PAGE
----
RTTNews - After a considerable pullback in the previous session, stocks are poised for a modestly higher open on Friday, as traders digest the latest batch of earnings and corporate news amid an otherwise light day on the economic front. The major futures indices are all in positive territory, with Dow futures up by 43 points.

Trading is likely to be subdued after a lackluster week on Wall Street, as traders raced to the sidelines following the recent run-up in equities.

In the news, automaker General Motors Corp. (GM) may be sent into bankruptcy protection by the U.S. government as early as the end of next week, according to the Washington Post.

Under the tentative bankruptcy plan, GM reportedly could receive just short of $30 billion in additional federal loans, pushing the government's investment in the automaker to nearly $45 billion. The report stated that the planned capital injection was just a starting point in discussions and could change.

The move comes as the Obama administration is preparing to lift Chrysler LLC out of bankruptcy next week.

American International Group (AIG) said its Chairman and CEO Edward Liddy, who led the uphill task of reinstating confidence in the minds of investors, intends to step down once the board finds a successor. Liddy was also instrumental in persuading the Board to accept and segregate the roles of Chairman and CEO, and will have a separate Chairman and CEO now.

Diversified healthcare giant Johnson & Johnson (JNJ) Thursday said it agreed to acquire a development stage biopharmaceutical company, Cougar Biotechnology Inc. (CGRB), for about $1.0 billion in a cash tender offer. Following the news, Cougar's shares are up 15.2 percent in pre-market trading.

On the earnings front, Sears Holdings (SHLD) announced a surprising first-quarter profit Friday morning, even as revenues dived $1 billion. The firm reported adjusted of $0.38 cents a share, beating the consensus estimate for a loss of $0.88 cents a share.

Shares are up following the report, climbing by 21.3 percent in pre-market trading.

Retailer Gap Inc. (GPS) reported first-quarter earnings after the closing bell on Thursday. The firm announced net income of $215 million or $0.31 per share, compared to $249 million or $0.34 per share in the same quarter last year. Wall Street analysts expected the company to earn $0.30 per share for the quarter. The stock rose following the report, up by 2.6 percent in pre-market trading.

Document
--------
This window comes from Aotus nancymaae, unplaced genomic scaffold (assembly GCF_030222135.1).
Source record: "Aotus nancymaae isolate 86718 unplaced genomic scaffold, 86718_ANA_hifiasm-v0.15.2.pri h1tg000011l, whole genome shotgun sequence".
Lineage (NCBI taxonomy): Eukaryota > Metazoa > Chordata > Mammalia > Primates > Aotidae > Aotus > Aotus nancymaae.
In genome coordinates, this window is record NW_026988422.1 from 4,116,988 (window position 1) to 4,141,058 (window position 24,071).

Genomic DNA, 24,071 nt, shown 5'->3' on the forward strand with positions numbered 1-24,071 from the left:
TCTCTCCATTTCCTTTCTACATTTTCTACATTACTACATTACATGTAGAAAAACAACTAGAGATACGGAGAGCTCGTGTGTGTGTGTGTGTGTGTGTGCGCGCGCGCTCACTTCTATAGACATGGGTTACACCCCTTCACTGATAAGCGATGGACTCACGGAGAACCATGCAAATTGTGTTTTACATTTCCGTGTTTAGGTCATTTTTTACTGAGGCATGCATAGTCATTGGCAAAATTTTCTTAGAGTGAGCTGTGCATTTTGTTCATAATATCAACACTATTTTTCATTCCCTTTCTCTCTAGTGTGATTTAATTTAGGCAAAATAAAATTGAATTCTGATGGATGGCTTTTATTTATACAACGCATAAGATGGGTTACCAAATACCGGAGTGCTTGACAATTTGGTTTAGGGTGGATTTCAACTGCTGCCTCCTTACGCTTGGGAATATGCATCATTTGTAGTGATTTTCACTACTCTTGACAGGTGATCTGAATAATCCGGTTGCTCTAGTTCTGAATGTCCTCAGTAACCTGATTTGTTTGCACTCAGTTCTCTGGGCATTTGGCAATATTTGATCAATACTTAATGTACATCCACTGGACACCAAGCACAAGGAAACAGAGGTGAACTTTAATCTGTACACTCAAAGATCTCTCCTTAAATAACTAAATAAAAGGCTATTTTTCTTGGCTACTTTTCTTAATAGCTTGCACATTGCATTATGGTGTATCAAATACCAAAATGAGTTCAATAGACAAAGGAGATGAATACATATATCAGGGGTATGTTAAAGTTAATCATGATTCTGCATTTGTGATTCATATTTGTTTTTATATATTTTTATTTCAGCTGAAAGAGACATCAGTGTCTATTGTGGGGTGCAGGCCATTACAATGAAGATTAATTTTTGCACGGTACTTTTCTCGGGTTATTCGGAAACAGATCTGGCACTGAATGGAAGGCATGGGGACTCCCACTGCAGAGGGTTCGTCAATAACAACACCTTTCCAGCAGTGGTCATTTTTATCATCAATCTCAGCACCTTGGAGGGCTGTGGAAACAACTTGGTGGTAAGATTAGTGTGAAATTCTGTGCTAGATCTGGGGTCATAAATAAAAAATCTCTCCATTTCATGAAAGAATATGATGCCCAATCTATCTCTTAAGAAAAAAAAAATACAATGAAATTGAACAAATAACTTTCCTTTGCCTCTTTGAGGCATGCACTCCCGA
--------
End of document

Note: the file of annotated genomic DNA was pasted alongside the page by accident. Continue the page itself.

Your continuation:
Campbell Soup (CPB), the world's largest soup maker, said Thursday after the markets closed that its third quarter profit dropped 67 percent from last year when results were boosted by a hefty gain from the sale of the Godiva Chocolatier business. However, the company's quarterly earnings per share, excluding special items, came in above analysts' expectations. The company also raised its fiscal year 2009 adjusted earnings outlook.

Shares of Campbell Soup are 3.1 percent in pre-market trading as investors continue to react to the report.

In other news, the Office of Thrift Supervision announced Thursday the closing of Florida-based BankUnited FSB, and named the FDIC as receiver. Investors led by John Kanas invested $900 million to acquire the new BankUnited, making it one of Florida's best capitalized banks.

Thursday, the major averages all closed in firmly negative territory as trader optimism dampened following the release of largely disappointing economic data. The Dow closed down by 129.91 at 8292.13, the Nasdaq finished down by 32.59 at 1695.25, and the S&P 500 also fell, closing down by 15.14 at 888.33.

In early commodities trading, crude oil futures are up $0.65 to $61.70, while gold futures are also on the rise, up by $6.60 to $957.80 an ounce.

On the currency front, the U.S. dollar set a fresh five month low against the euro, falling to 1.3988 while dropping to a seven month low against the pound, slipping to 1.5926. Meanwhile, the buck is testing March lows against the yen, falling to 94.00 in early morning dealing in New York.

In overseas trading, stock markets across the Asia-Pacific region finished lower on Friday. Japan's benchmark Nikkei 225 Index slipped by 0.4 percent and Hong Kong's Hang Seng Index fell 0.8 percent.

Meanwhile, the major European markets are seeing some gains after yesterday's retreat. The French CAC 40 Index and the German DAX Index are up by 1.1 and 1.2 percent, respectively. The U.K.'s FTSE 100 Index is modestly higher, rising by 1.0 percent.

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